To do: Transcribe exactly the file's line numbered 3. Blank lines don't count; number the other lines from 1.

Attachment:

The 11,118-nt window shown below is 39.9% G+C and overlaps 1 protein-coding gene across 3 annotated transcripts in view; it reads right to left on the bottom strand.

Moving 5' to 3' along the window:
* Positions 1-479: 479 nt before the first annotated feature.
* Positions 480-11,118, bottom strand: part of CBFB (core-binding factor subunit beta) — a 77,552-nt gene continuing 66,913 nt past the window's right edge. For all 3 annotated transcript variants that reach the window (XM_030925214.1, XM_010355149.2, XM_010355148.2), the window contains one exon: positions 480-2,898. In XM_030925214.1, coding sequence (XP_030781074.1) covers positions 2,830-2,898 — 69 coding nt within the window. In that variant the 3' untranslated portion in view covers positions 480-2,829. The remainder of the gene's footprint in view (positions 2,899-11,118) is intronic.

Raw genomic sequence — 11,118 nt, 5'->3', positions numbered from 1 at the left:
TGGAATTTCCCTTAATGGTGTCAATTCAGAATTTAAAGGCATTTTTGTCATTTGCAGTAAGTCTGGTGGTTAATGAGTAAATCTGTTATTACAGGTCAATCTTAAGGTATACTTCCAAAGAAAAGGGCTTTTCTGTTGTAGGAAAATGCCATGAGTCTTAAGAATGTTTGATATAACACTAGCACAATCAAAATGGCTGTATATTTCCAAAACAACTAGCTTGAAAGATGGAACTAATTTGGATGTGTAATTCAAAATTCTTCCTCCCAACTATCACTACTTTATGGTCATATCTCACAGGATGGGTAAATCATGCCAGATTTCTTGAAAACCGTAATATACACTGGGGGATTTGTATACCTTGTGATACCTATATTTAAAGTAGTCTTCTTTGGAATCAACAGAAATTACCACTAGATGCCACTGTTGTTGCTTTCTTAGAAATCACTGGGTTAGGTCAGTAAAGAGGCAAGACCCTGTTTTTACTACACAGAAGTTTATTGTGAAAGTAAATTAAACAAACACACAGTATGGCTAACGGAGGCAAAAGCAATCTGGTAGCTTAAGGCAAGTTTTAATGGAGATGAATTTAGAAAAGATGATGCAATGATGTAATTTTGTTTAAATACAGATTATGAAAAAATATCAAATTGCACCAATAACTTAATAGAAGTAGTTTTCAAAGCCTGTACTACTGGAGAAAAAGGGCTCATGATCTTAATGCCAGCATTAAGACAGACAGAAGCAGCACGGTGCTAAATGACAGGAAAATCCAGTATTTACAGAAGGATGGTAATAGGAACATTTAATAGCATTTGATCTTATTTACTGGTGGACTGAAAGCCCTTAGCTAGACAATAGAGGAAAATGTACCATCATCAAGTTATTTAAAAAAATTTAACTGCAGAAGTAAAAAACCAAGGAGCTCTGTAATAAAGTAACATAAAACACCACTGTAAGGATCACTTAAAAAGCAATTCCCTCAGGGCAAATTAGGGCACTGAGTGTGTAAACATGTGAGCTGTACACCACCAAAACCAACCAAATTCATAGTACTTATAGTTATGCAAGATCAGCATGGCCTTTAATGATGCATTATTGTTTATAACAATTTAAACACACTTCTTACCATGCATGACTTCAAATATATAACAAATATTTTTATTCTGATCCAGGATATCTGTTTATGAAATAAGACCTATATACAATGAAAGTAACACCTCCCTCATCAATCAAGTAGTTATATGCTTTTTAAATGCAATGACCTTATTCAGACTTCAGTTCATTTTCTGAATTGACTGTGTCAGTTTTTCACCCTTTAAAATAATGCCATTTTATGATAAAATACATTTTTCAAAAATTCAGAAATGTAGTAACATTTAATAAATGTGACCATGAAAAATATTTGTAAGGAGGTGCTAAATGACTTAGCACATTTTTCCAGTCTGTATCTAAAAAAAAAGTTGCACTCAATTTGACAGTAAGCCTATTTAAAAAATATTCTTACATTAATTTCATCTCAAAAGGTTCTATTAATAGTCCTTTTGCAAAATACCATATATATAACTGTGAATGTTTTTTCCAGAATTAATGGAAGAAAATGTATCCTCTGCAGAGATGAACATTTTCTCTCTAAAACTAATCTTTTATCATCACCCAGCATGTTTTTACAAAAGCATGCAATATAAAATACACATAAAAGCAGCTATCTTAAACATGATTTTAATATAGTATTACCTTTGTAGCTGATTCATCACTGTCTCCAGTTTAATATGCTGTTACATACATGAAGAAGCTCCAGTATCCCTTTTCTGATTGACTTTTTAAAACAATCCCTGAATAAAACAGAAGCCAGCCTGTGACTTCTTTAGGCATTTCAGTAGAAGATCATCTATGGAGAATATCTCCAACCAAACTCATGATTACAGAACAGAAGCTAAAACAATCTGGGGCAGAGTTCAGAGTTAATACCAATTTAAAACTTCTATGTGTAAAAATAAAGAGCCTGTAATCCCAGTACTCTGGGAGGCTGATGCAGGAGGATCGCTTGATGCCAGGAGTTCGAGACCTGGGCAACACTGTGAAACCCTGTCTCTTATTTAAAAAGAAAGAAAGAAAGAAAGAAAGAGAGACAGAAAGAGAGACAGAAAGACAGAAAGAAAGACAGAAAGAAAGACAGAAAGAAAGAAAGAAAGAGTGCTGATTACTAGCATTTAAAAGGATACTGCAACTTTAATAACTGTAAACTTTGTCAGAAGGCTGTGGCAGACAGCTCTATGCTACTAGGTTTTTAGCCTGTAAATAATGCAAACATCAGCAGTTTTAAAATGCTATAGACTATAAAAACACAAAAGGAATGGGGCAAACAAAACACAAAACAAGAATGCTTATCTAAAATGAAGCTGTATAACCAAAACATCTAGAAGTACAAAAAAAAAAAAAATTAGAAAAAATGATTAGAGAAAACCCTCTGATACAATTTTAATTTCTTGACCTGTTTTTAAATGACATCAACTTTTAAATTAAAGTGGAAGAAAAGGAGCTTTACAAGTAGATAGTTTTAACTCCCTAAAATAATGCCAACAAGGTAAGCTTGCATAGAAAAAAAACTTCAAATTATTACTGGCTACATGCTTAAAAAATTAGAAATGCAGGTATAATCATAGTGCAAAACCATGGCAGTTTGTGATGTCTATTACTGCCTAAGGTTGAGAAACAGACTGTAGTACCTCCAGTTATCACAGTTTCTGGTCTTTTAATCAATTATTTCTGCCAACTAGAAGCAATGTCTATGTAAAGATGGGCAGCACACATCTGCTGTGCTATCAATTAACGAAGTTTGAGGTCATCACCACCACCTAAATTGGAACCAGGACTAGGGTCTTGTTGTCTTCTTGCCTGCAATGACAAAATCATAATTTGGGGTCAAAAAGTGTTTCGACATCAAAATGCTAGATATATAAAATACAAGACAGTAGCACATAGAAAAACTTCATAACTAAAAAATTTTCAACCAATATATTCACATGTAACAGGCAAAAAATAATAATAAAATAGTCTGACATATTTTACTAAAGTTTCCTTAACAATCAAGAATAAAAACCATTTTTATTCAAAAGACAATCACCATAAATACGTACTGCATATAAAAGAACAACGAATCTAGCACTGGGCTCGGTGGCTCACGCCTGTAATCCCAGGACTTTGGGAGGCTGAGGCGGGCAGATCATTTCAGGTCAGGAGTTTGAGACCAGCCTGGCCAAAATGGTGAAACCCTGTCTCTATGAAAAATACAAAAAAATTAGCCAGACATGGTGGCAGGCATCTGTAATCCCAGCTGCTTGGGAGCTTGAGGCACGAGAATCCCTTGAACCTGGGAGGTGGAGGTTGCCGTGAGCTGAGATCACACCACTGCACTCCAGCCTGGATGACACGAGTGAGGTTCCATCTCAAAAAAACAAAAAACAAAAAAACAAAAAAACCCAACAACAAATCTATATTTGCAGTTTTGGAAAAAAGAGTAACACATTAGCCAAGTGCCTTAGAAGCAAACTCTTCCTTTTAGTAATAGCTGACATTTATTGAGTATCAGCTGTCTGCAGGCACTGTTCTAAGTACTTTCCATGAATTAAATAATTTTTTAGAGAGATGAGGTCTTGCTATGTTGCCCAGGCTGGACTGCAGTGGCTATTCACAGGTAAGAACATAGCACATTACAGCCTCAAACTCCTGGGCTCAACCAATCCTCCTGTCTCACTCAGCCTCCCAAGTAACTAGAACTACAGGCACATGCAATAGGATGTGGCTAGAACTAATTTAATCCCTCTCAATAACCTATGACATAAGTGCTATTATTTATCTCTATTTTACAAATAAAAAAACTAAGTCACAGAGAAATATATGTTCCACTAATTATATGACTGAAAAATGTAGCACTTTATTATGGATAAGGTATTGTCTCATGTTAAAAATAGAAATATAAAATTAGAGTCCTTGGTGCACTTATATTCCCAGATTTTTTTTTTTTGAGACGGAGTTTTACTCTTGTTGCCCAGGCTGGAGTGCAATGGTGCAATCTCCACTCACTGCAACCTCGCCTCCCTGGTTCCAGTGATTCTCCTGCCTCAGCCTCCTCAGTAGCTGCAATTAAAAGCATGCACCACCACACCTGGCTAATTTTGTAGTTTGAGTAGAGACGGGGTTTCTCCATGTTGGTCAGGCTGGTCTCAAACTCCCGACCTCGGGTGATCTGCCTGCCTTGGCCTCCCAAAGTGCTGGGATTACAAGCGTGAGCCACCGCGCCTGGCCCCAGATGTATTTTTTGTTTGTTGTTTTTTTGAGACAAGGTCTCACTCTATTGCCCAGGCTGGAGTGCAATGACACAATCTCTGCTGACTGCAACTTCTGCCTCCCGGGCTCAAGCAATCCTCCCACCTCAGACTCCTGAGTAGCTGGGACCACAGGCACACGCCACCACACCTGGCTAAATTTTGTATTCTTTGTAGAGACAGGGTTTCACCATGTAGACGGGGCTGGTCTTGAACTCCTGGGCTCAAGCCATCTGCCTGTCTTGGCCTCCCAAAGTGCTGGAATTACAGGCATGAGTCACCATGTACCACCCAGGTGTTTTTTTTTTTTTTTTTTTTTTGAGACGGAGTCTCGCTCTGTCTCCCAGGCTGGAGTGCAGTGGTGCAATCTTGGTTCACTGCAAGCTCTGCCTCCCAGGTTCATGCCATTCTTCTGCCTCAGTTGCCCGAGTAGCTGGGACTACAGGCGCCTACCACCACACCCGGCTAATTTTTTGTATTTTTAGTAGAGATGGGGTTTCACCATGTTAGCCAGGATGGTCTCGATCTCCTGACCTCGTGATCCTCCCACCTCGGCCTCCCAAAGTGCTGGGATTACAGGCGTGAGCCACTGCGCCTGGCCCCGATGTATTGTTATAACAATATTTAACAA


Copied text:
* Positions 1-479: 479 nt before the first annotated feature.